Since my Top Down Bonnet uses the elusive figure 8 cast on, I’ve been getting a lot of mail asking about it. It is kind of confusing; I didn’t understand it myself for a long time. It’s like magic, though, and once you get it, you’ll be a very happy little knitter. I’ve taken what I hope are very clear photos and will explain how I do this seamless cast on below.
Important! When a pattern calls for 40 sts. to be cast on, you’ll have 20 sts. on each needle.
Here we go. First, get your dpns and some yarn. You’ll need 3 double pointed needles or a long circular for magic loop to start. I’m showing this on dpns. Hold 2 needles next to each other in your non-dominant hand and catch the tail of yarn with your left thumb on the front of the bottom needle, as shown below. In one motion, bring the yarn front to back between the needles, *up and over from behind the top needle, down the front of the top needle and between the needles again, from front to back, around the bottom needle, back to front, up, then then between the needles, front to back*. Now you’ve got 2 sts. on the needles. Repeat between *s to cast on more sts. The photo below shows 6 sts. on the needles.
In the photo below, I’ve got all the stitches I want on the needles. Notice that the last cast on stitch leaves the ball end of the yarn going between the needles from front to back, with the last loop over the bottom needle.
Grab the ball end of yarn and start to knit. You’ll see that the cast on stitches on the top needle present themselves properly for knitting: the right hand side is in front of the needle. Knit this row through the front of the loop as usual.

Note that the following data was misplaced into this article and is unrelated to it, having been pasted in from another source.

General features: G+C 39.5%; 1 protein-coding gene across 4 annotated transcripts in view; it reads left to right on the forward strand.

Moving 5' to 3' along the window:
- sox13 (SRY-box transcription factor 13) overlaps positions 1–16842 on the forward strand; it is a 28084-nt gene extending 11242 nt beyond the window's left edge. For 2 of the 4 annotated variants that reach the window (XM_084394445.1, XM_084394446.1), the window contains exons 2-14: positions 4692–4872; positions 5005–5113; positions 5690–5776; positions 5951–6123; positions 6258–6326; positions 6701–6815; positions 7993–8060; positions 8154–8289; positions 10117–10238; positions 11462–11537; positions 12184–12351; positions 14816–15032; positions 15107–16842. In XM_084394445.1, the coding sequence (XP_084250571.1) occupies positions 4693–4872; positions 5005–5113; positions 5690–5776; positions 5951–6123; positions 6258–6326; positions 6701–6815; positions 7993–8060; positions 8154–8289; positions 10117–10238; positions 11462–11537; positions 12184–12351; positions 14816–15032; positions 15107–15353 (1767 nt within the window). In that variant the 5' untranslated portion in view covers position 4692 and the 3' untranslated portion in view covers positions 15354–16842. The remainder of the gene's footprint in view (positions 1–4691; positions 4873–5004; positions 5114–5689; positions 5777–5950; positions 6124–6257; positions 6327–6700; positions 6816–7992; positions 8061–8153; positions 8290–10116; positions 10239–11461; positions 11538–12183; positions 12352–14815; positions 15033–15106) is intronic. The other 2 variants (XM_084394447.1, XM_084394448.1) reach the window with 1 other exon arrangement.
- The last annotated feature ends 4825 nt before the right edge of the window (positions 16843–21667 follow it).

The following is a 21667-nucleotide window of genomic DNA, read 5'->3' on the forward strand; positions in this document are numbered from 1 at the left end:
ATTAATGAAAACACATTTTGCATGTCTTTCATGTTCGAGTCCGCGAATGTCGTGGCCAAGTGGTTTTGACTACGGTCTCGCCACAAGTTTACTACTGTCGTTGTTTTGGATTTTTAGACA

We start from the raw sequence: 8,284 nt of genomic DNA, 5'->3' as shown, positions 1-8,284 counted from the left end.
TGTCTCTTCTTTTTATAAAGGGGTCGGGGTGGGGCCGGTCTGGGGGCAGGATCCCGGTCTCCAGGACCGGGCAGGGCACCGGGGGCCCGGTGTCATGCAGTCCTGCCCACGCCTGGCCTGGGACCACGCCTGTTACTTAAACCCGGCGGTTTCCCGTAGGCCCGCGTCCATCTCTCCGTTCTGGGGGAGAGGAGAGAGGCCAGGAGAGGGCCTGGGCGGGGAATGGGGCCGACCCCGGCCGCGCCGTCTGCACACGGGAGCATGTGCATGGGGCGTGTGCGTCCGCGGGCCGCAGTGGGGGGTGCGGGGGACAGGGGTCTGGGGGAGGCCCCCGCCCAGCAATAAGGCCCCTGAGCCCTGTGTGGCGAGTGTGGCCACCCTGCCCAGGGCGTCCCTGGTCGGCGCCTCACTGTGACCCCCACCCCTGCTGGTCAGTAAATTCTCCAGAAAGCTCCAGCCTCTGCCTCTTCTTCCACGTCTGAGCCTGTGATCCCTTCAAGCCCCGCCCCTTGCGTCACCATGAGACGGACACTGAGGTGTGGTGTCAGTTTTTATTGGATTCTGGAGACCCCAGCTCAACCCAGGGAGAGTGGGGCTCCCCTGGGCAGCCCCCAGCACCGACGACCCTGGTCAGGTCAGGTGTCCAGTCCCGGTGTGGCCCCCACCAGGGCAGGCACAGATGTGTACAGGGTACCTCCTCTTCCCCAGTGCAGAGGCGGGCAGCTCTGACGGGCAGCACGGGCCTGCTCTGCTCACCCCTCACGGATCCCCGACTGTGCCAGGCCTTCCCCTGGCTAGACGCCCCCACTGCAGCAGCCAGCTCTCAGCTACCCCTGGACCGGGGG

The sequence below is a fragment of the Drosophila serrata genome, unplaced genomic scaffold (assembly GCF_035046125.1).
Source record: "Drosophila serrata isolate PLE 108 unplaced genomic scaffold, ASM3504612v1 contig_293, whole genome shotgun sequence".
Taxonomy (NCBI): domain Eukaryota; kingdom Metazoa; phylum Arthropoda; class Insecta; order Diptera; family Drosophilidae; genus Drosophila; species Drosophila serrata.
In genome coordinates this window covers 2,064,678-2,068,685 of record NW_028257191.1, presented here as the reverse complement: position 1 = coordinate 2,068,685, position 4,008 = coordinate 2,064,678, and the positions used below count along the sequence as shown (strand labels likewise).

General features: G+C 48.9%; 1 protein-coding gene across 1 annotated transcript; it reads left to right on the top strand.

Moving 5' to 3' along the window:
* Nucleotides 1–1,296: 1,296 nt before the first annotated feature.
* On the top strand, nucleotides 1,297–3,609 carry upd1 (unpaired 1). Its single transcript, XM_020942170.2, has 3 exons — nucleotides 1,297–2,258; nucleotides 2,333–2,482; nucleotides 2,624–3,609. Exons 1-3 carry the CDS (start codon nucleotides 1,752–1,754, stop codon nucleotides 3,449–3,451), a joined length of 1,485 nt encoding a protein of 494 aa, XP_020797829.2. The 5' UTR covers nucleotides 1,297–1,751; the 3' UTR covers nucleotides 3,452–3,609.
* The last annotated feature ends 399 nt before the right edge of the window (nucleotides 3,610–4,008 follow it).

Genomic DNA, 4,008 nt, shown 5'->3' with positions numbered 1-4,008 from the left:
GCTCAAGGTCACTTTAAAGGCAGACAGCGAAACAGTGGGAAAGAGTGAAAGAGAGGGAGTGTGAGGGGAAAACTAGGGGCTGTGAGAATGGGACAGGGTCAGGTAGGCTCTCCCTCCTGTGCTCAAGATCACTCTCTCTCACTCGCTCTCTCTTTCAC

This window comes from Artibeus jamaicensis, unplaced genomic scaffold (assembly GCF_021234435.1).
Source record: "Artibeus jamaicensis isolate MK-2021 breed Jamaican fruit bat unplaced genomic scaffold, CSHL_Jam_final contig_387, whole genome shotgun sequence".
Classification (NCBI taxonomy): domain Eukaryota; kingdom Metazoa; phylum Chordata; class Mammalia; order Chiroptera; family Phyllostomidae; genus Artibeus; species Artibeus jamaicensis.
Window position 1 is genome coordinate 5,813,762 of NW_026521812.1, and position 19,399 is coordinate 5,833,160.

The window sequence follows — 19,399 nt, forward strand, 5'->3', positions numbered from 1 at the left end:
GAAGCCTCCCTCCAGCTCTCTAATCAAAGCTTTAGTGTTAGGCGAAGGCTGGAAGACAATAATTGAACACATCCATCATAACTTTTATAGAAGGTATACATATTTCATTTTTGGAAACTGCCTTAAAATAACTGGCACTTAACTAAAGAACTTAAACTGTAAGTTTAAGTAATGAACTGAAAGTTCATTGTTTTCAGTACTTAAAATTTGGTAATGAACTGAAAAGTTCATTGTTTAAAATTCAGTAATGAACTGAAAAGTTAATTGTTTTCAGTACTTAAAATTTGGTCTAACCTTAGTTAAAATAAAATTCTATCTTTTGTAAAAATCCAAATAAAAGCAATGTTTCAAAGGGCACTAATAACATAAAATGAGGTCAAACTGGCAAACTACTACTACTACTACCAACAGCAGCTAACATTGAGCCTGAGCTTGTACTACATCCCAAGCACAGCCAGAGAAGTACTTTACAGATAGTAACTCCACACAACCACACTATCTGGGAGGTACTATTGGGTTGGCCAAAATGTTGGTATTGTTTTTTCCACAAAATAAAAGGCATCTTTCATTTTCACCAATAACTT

When done with the first row, you’ll see that things have loosened up considerably on the bottom row.
Flip your knitting around 180 degrees so that the ball end of yarn is on the right hand side and those loose stitches are facing up for knitting. Leave that yarn tail hanging in front of the bottom needle as shown.
I like to tighten up those loose stitches now, so that that center row of stitches perfectly matches the surrounding rows in tension. Start from the left and give each stitch a good yank with your needle tip, just like if you were tightening your shoelaces from the bottom up. Work your way across to the tail end, which is the last strand you pull.
Now you can knit across this row, but since the stitches in this row will present themselves with the right hand side of the stitch behind the needle, you’ll need to knit these through the back of the loop to straighten them out. This is the only row you’ll need to worry about this on.
Tada! You can now split these stitches between 3 or 4 needles as you usually would when knitting in the round. You can allow that yarn tail that was hanging out in the front to fall behind the needles now.